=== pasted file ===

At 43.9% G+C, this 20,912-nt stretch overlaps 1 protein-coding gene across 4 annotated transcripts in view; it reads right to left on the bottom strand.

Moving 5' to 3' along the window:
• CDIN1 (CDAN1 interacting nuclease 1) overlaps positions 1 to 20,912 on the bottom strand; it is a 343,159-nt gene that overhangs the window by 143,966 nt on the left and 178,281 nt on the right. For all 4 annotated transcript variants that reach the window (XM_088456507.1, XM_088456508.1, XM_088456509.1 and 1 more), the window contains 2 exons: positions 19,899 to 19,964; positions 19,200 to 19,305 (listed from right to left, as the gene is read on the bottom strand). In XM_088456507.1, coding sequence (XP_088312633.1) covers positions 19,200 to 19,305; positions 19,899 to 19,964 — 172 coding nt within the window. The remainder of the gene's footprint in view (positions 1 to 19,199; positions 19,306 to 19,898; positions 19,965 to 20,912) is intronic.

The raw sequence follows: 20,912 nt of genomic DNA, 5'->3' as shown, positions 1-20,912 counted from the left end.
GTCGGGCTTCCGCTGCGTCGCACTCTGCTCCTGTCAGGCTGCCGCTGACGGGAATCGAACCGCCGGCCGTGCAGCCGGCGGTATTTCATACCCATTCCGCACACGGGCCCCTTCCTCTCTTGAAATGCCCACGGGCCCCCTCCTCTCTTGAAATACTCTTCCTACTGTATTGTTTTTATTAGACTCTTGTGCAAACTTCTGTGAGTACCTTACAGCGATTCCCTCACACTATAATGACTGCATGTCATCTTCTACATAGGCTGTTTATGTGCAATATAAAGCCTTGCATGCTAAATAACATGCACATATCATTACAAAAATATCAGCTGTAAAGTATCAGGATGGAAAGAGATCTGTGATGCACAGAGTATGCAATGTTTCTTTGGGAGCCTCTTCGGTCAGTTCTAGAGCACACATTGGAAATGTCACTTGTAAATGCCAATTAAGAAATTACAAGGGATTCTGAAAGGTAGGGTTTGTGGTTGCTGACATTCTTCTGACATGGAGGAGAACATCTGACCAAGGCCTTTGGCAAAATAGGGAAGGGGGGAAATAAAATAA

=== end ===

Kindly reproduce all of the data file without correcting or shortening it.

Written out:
At 43.9% G+C, this 20,912-nt stretch overlaps 1 protein-coding gene across 4 annotated transcripts in view; it reads right to left on the bottom strand.

Moving 5' to 3' along the window:
• CDIN1 (CDAN1 interacting nuclease 1) overlaps positions 1 to 20,912 on the bottom strand; it is a 343,159-nt gene that overhangs the window by 143,966 nt on the left and 178,281 nt on the right. For all 4 annotated transcript variants that reach the window (XM_088456507.1, XM_088456508.1, XM_088456509.1 and 1 more), the window contains 2 exons: positions 19,899 to 19,964; positions 19,200 to 19,305 (listed from right to left, as the gene is read on the bottom strand). In XM_088456507.1, coding sequence (XP_088312633.1) covers positions 19,200 to 19,305; positions 19,899 to 19,964 — 172 coding nt within the window. The remainder of the gene's footprint in view (positions 1 to 19,199; positions 19,306 to 19,898; positions 19,965 to 20,912) is intronic.

The raw sequence follows: 20,912 nt of genomic DNA, 5'->3' as shown, positions 1-20,912 counted from the left end.
GTCGGGCTTCCGCTGCGTCGCACTCTGCTCCTGTCAGGCTGCCGCTGACGGGAATCGAACCGCCGGCCGTGCAGCCGGCGGTATTTCATACCCATTCCGCACACGGGCCCCTTCCTCTCTTGAAATGCCCACGGGCCCCCTCCTCTCTTGAAATACTCTTCCTACTGTATTGTTTTTATTAGACTCTTGTGCAAACTTCTGTGAGTACCTTACAGCGATTCCCTCACACTATAATGACTGCATGTCATCTTCTACATAGGCTGTTTATGTGCAATATAAAGCCTTGCATGCTAAATAACATGCACATATCATTACAAAAATATCAGCTGTAAAGTATCAGGATGGAAAGAGATCTGTGATGCACAGAGTATGCAATGTTTCTTTGGGAGCCTCTTCGGTCAGTTCTAGAGCACACATTGGAAATGTCACTTGTAAATGCCAATTAAGAAATTACAAGGGATTCTGAAAGGTAGGGTTTGTGGTTGCTGACATTCTTCTGACATGGAGGAGAACATCTGACCAAGGCCTTTGGCAAAATAGGGAAGGGGGGAAATAAAATAA